Selling to large enterprise customers has unquestionably changed over the years. External forces from competition, both small and large compete with you not only for attention but to also re-establish priorities and capture a larger share of your customers/prospects wallet. Internally, there is a growing push within enterprises to reduce the number of vendors they work with to just a strategic handful.
What’s more, the traditional method of reaching customers solely through cold calling requires considerably more effort to achieve past results. For example, it now takes an average of 8 calls to reach a buyer whereas just 5 years ago the number of calls stood at less than half that number at 3.65.
It’s no surprise that this is the case, both society and work habits are changing. We used to have home telephones, a large percentage of the population subscribed to newspapers and magazines, watched scheduled tv programming for entertainment and went to malls and stores to shop. Nowadays, in this digitally connected world, if you have haven’t already cut the cord it’s not unusual to find that no-one answers that line, instead, they use that line to screen calls or take messages that they never intend to return or even listen to. After all, anyone they want to talk to has their mobile number. If you are smiling right now, it’s because you know you’ve done it!
As consumers, we want what we want when we want it; otherwise, we want to be left alone. We shop online and have it delivered to our doors within days. We are no longer content to wait for the nightly news at 6 and 11 instead we get our news in near real-time online, and we turn to Netflix, Hulu, or Prime Video for entertainment. Within our professional lives, high-performance expectations, combined with an abundance of information to absorb, it’s no wonder that business professionals are applying the same filtering mechanism and habits that they employ at home within work.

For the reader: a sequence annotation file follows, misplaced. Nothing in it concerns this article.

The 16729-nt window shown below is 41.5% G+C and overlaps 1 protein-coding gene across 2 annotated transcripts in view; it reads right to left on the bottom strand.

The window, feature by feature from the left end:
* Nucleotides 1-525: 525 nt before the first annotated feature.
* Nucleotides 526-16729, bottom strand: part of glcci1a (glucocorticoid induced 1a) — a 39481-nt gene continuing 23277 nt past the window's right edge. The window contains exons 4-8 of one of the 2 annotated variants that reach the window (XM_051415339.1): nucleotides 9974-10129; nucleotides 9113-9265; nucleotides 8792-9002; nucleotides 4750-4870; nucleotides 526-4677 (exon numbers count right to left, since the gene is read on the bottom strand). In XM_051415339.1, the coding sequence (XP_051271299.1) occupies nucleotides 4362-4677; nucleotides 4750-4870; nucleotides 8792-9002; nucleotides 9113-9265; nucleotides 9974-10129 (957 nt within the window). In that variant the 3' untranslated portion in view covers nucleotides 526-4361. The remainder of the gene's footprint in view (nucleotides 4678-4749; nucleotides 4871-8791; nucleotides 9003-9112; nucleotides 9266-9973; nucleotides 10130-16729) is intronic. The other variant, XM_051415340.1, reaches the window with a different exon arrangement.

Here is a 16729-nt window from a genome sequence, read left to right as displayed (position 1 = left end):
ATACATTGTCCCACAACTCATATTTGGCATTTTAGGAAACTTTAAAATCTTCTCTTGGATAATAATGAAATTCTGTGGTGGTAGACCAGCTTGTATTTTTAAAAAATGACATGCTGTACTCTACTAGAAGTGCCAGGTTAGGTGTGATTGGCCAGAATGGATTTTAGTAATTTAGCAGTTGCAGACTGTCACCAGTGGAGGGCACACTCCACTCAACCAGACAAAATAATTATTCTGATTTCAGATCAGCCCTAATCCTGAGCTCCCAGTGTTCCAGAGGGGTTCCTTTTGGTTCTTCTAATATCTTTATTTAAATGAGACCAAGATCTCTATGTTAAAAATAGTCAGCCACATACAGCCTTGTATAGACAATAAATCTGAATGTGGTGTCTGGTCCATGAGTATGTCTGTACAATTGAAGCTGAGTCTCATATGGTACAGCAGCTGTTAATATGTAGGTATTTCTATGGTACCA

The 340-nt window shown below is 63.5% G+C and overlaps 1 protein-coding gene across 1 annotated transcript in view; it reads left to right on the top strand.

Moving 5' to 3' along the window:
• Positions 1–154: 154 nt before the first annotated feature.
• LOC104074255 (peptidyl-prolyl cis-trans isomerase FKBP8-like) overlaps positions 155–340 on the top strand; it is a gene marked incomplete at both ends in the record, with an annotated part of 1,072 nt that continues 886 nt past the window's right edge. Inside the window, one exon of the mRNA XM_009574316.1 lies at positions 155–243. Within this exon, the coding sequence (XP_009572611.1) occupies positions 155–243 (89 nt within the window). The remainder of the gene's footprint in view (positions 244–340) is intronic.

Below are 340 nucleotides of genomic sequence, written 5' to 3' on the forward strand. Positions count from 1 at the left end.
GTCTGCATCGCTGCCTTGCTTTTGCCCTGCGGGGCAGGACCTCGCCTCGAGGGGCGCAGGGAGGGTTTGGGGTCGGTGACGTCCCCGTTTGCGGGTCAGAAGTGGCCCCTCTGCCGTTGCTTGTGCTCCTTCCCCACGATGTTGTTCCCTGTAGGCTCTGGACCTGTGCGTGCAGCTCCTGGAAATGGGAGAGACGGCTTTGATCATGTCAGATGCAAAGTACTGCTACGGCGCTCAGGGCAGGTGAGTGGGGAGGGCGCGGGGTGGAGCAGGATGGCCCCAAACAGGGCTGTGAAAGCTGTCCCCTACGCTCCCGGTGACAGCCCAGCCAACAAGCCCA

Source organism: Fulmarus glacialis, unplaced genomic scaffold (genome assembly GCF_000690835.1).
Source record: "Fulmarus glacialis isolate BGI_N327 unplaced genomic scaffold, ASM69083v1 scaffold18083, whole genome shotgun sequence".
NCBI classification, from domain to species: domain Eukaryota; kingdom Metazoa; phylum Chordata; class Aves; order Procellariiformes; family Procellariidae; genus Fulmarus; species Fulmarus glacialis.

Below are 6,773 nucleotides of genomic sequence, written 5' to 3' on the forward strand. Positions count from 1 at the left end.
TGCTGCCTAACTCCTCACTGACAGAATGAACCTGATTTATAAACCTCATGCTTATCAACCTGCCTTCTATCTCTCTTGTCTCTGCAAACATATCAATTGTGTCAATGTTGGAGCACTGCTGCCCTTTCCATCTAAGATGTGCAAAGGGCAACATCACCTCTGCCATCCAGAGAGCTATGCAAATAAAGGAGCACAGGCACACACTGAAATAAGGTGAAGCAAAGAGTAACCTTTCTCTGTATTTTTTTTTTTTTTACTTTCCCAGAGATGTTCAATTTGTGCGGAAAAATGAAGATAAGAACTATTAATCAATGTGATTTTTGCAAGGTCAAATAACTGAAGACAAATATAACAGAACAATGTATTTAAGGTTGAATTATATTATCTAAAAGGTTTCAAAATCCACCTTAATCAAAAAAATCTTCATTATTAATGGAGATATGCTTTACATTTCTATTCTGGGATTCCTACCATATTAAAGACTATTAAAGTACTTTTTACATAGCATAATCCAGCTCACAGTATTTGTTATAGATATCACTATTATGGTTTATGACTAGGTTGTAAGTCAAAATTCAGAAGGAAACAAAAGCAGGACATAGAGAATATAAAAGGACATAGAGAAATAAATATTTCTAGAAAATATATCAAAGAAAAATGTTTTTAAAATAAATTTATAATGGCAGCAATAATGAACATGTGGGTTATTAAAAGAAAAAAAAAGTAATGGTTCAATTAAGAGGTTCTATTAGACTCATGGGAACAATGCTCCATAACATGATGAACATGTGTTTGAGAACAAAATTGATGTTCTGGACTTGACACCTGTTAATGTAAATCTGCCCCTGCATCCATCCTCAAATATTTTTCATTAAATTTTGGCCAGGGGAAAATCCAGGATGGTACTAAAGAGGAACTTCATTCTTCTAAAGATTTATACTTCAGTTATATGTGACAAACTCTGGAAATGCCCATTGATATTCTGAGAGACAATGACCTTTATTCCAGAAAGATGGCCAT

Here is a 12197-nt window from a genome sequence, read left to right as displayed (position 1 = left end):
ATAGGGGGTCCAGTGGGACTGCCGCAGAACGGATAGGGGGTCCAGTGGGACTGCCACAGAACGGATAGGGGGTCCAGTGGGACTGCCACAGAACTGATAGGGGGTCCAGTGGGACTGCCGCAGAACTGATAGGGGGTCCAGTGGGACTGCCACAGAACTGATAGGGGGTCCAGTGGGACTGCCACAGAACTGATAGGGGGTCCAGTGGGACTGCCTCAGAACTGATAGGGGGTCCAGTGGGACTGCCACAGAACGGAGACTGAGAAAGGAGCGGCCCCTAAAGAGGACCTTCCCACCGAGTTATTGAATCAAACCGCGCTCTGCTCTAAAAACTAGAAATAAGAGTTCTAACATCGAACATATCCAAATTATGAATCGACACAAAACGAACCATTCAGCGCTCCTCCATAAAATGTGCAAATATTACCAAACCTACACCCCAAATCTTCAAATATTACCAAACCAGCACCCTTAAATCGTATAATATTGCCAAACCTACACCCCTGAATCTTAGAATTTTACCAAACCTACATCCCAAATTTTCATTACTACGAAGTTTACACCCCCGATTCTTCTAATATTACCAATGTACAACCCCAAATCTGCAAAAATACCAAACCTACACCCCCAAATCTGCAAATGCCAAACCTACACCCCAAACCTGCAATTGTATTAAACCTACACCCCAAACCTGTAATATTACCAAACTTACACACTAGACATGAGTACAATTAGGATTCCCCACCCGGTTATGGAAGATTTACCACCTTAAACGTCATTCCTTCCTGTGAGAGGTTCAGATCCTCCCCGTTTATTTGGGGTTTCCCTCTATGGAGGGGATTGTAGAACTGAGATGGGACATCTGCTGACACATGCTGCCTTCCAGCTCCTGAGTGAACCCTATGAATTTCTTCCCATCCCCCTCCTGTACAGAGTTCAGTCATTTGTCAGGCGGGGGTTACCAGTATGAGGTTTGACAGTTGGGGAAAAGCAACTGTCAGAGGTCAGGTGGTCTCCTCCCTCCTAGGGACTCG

Sales professionals need to both recognize and adapt to this paradigm shift by crafting a sales strategy to meet your customers/prospects wherever they may be on the buying spectrum. This information should then be broken down between existing customers and new opportunities by role/job persona.
- What objectives do they care about?
- How is their job success measured?
- What association or groups do they belong to (both online and virtual)?
- Is there a common reporting structure for that role across the industry?
- What do their superiors care about most?
Armed with answers to this information, you can craft a multi-channel pursuit strategy consisting of phone, e-mail and social. Customize your message for each channel, and develop a cadence for mutual touches. Stick to a consistent theme since repetition will help build your reputation. Experiment with different messaging across channels, and once you find a formula that works best, your next task will be to figure out how best to automate and apply this approach at scale.
Sadly, there’s no magic bullet to enterprise sales. However, if you seek to understand your customers and prospects business needs and wants through a multi-channel communication strategy with the proper cadence, I can promise you that you will sell a whole lot more than the sales professional who isn’t making the same investment.